Chiggers are larvae of a type of mites called Trombiculidae. They feed on human or animal skin to which they attach, destroying the tissue with their digestive enzymes. Trombiculid mites are arachnids found in gardens, lawns, orchards, forests, on the banks of rivers and lakes. They are so widely spread that spending time outdoors, especially during the summer, can be very frustrating because of their bites.
Difference between chiggers and mosquitoes
Unlike mosquitoes, chiggers do not feed on the blood. Their digestive enzymes destroy the skin tissue so the chiggers can feed on it. It is the enzymes that cause uncomfortable symptoms of chigger bites, such as itching, redness, rash and hives. The bites are usually located around the ankles, but also in or around the armpits, waist, groin area and basically any skin fold where the skin is soft and thin and easy to penetrate.
Treatment for chigger bites
Chigger bites are not dangerous and they do not cause or transmit any serious disease. However, their symptoms can be very uncomfortable and they should be relieved, especially because scratching can damage the skin and cause an infection. Redness, swelling and itching can be alleviated with topical medication, which can be obtained over the counter. Those remedies include Hydrocortisone creams or benzyl benzoate. Corticosteroids can also be used. Antihistamines are medications used to treat allergic reactions and in case of chigger bites they can relieve the rash or hives by inhibiting the release of histamines. Calamine lotion, hydrogen peroxide, ice packs, cold compresses and aloe vera gel can also be used.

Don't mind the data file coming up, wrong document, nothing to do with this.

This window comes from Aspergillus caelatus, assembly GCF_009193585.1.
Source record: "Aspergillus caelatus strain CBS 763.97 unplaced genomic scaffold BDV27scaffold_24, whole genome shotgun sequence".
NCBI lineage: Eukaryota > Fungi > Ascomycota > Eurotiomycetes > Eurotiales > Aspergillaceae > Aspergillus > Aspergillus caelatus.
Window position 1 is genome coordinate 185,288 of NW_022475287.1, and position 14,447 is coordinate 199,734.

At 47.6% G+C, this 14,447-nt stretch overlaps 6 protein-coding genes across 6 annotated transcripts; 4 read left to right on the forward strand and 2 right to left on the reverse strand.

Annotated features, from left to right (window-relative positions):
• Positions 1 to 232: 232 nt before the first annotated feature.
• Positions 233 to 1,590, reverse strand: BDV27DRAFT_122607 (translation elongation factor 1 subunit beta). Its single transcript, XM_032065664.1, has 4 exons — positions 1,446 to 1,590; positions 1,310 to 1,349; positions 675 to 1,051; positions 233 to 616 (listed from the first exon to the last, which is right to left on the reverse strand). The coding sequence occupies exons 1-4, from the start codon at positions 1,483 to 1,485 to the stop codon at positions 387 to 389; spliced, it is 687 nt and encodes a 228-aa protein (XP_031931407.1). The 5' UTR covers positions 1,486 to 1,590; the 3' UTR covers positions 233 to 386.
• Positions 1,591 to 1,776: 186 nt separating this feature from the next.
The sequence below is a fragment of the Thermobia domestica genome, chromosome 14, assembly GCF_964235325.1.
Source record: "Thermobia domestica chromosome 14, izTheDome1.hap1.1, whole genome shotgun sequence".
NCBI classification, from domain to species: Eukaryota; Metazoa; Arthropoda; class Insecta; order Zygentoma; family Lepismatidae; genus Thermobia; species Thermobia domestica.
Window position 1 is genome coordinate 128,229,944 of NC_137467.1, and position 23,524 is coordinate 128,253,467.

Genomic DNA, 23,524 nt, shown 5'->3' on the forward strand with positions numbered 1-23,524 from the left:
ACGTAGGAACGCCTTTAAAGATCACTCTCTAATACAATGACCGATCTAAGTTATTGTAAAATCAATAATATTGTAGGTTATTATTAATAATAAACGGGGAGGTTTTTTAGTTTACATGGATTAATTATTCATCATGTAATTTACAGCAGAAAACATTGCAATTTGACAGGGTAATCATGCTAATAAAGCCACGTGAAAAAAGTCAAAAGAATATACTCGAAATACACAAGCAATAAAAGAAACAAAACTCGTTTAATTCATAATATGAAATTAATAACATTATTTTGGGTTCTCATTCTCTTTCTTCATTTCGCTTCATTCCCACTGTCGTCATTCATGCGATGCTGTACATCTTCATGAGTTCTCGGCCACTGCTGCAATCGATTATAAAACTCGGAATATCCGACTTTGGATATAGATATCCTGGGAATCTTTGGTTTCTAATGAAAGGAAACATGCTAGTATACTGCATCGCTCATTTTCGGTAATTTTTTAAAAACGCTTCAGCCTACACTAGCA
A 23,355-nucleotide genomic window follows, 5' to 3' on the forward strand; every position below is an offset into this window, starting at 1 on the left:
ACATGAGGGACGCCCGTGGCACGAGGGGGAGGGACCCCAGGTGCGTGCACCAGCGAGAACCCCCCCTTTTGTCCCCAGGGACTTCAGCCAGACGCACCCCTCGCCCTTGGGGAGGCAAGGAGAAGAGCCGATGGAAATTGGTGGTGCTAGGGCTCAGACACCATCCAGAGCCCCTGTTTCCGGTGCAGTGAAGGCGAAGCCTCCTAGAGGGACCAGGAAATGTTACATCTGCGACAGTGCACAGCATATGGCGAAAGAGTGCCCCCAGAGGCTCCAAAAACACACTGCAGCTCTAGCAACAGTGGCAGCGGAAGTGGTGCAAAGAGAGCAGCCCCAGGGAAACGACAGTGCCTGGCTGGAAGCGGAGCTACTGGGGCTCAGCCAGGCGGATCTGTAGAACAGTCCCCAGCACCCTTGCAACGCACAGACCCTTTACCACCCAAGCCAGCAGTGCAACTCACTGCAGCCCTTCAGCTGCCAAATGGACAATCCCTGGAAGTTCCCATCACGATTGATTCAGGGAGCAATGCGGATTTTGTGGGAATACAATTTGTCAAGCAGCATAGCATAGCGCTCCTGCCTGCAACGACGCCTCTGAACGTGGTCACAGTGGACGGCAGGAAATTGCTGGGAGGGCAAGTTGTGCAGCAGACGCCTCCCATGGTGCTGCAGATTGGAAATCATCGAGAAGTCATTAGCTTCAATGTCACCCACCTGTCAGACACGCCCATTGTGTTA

Since chigger bites do make small openings in the skin, it is recommended to wash the area with water and mild soap.
Myths about chigger bites remedies
The common mistake many people make when it comes to chigger bites is the application of nail polish, acetone or even bleach to the affected area. It is believed that chiggers burrow into the skin and that they need to be killed and removed by using those products. The truth is that by the time the symptoms appear, the chigger is already gone and there is no point in irritating and possibly damaging the skin with harsh chemical products.
Prevention of chigger bites
The best way to deal with chigger bites, especially for people who live in chigger-infested areas, is to prevent them from occurring in the first place. Wearing long sleeves and pants, high socks and boots while spending time outdoors can help against chigger bites, while insect repellents should be applied on uncovered parts of the body.